Wednesday, December 23, 2009

Mental gears spinning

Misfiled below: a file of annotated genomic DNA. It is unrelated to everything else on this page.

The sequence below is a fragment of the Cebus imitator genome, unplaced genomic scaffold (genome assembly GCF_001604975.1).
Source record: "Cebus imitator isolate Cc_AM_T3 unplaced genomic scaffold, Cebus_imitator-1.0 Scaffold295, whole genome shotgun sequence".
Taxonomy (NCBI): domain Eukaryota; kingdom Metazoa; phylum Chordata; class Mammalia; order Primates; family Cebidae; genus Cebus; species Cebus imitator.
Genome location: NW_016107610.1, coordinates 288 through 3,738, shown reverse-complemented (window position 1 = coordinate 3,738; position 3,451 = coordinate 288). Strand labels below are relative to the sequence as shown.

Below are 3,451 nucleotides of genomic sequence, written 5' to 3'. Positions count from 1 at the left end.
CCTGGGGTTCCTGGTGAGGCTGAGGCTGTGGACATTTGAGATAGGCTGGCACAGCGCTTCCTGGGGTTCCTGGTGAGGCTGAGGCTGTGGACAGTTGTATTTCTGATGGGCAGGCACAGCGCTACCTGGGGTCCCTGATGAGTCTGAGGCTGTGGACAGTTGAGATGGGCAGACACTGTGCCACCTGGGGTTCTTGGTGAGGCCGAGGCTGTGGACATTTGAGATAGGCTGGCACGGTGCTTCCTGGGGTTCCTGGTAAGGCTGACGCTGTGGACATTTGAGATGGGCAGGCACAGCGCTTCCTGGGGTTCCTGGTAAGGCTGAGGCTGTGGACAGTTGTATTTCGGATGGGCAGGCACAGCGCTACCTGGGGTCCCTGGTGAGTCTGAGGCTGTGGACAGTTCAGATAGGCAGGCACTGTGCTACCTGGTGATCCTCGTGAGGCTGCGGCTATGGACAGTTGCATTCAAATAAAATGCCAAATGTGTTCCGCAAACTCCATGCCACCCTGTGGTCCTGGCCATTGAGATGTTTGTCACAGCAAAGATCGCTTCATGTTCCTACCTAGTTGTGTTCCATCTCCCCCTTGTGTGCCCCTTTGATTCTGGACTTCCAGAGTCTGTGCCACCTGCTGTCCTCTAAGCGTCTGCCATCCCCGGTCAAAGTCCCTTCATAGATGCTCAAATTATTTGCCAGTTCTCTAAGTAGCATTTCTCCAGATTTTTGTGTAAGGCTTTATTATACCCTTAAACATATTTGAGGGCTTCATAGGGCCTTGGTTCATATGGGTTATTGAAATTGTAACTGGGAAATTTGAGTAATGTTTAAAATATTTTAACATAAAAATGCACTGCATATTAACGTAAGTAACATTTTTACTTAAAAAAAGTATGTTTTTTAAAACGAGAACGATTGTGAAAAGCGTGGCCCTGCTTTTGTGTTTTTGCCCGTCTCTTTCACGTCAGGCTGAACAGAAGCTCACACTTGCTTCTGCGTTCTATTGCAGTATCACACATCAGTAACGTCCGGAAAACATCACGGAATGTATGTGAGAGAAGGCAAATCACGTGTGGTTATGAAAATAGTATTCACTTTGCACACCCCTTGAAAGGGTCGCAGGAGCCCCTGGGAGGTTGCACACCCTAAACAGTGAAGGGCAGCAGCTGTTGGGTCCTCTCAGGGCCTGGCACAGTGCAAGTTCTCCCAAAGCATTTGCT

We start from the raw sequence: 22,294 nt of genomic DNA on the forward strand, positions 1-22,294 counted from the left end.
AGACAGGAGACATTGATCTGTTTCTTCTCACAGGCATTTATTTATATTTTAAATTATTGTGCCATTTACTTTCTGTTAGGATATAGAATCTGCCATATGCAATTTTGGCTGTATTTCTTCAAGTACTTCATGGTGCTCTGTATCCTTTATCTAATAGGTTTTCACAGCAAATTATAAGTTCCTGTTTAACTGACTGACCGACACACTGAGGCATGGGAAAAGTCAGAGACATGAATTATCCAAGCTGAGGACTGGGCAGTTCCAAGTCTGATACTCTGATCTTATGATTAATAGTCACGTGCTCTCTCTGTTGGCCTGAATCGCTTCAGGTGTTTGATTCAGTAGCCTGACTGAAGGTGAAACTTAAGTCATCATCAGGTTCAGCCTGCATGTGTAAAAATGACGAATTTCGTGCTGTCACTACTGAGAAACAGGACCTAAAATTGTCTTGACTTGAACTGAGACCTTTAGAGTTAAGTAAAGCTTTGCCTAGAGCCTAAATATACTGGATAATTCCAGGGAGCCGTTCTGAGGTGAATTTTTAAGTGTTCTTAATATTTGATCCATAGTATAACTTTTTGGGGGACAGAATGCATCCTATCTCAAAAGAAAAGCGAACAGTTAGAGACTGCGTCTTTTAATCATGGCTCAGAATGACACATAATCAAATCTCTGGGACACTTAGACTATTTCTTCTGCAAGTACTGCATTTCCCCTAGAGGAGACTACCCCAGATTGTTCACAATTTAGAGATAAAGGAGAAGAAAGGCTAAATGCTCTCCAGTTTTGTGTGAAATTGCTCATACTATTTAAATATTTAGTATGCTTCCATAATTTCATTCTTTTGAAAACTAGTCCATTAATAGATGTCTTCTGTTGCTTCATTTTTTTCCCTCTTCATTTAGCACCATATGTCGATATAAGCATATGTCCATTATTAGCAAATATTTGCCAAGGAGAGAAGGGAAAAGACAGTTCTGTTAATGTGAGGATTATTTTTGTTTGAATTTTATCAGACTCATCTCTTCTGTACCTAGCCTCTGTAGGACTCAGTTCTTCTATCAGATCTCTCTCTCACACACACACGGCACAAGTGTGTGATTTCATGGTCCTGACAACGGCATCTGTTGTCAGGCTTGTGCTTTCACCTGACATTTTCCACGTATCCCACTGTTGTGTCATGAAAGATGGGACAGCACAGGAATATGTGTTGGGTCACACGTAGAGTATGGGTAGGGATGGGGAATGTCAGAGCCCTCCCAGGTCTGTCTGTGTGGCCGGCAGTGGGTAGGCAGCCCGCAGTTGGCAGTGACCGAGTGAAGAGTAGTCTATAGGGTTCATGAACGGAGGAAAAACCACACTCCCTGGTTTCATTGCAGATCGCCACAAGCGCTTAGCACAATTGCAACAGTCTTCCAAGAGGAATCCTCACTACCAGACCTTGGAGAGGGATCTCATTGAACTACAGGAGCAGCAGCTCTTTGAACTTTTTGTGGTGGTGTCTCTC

So, there I was, armed with some interesting knowledge from my first business adventure. My mind is spinning with all sorts of new ideas and things I wanted to try. Just one problem. I am 20 and broke. The phrase, "shoe-string-budget" came up a lot. I brainstormed with a friend of mine and my mother and my first personally driven business was born. We created Marooned Shirts. Yep, you guessed it, a T-shirt business. We had a great setup too. There were 3 partners in this business. My friend who was the main artist, my mother who was and still is very good at book-keeping, and myself who handled a lot of the "running the businesss" type stuff. I managed the licenses, made contacts, hooked up deals, found the vendors... all that stuff. It was working out well. I learned a number of things while in our short lived shirt bizz. Among those things were, how to deal with vendors, how to analyze your business strategy, the basics of dealing with other people who are in business. Our business failed, which you will find is not actually such a bad thing. There was a bad step in our process. Because we were operating on a very small and limited budget, we couldn't mass produce our shirts which means we could not take advantage of the cost breaks for purchasing larger volume. There are many businesses out there that do really large volume in sales and make pennies on the dollar, but they make a whole lot of pennies which is why it is worth it. A small operation like we had depended on cutting costs where ever we could. Because of the type of art we put on our shirts, we had to pay for an extra step in order to get the pictures from the drawing board to the screen printer so the image quality was kept in tact. this plus other minor obstacles basically caused us to break even at best. Each of us had jobs, so we could not spend a lot of time showing our wares to vendors who would sell T-shirts. In all, it was a great learning experience. You should always try to pull out the things you have learned from your past experiences. The key is not only to try your hand in business, but to pay attention and grow from the experience regardless of win or lose. Because I tried my hand at the little shirt business and subsequently closed shop, I was much better than the average fellow who just plugs along day in day out at his job. Now with more tricks in my bag and a bigger business brain I was ready to move into the next adventure. More to come.

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